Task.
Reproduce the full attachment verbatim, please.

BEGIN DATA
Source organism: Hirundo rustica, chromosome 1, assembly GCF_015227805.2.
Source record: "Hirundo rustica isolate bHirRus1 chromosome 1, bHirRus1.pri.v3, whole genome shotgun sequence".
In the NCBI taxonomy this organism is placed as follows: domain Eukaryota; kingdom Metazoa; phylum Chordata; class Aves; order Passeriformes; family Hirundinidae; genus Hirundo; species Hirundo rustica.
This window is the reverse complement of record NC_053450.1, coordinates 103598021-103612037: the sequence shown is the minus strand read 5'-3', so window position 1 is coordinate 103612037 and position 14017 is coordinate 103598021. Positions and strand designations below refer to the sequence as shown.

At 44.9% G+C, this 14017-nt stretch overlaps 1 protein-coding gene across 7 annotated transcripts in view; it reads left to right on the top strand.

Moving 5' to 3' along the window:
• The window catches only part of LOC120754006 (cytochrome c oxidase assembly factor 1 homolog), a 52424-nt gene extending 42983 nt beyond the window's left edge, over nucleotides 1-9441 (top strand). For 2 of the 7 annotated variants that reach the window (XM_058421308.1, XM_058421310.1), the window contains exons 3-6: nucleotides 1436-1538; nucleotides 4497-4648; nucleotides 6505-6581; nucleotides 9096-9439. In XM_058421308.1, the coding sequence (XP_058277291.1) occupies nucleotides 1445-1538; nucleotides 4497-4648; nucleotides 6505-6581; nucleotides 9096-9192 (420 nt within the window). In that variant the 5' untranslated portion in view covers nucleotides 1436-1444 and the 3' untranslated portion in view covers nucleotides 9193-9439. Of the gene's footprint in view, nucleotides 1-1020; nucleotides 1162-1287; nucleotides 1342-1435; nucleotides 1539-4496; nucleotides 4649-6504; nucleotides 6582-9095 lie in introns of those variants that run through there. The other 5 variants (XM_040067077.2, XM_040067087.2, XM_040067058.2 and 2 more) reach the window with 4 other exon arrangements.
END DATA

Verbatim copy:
Source organism: Hirundo rustica, chromosome 1, assembly GCF_015227805.2.
Source record: "Hirundo rustica isolate bHirRus1 chromosome 1, bHirRus1.pri.v3, whole genome shotgun sequence".
In the NCBI taxonomy this organism is placed as follows: domain Eukaryota; kingdom Metazoa; phylum Chordata; class Aves; order Passeriformes; family Hirundinidae; genus Hirundo; species Hirundo rustica.
This window is the reverse complement of record NC_053450.1, coordinates 103598021-103612037: the sequence shown is the minus strand read 5'-3', so window position 1 is coordinate 103612037 and position 14017 is coordinate 103598021. Positions and strand designations below refer to the sequence as shown.

At 44.9% G+C, this 14017-nt stretch overlaps 1 protein-coding gene across 7 annotated transcripts in view; it reads left to right on the top strand.

Moving 5' to 3' along the window:
• The window catches only part of LOC120754006 (cytochrome c oxidase assembly factor 1 homolog), a 52424-nt gene extending 42983 nt beyond the window's left edge, over nucleotides 1-9441 (top strand). For 2 of the 7 annotated variants that reach the window (XM_058421308.1, XM_058421310.1), the window contains exons 3-6: nucleotides 1436-1538; nucleotides 4497-4648; nucleotides 6505-6581; nucleotides 9096-9439. In XM_058421308.1, the coding sequence (XP_058277291.1) occupies nucleotides 1445-1538; nucleotides 4497-4648; nucleotides 6505-6581; nucleotides 9096-9192 (420 nt within the window). In that variant the 5' untranslated portion in view covers nucleotides 1436-1444 and the 3' untranslated portion in view covers nucleotides 9193-9439. Of the gene's footprint in view, nucleotides 1-1020; nucleotides 1162-1287; nucleotides 1342-1435; nucleotides 1539-4496; nucleotides 4649-6504; nucleotides 6582-9095 lie in introns of those variants that run through there. The other 5 variants (XM_040067077.2, XM_040067087.2, XM_040067058.2 and 2 more) reach the window with 4 other exon arrangements.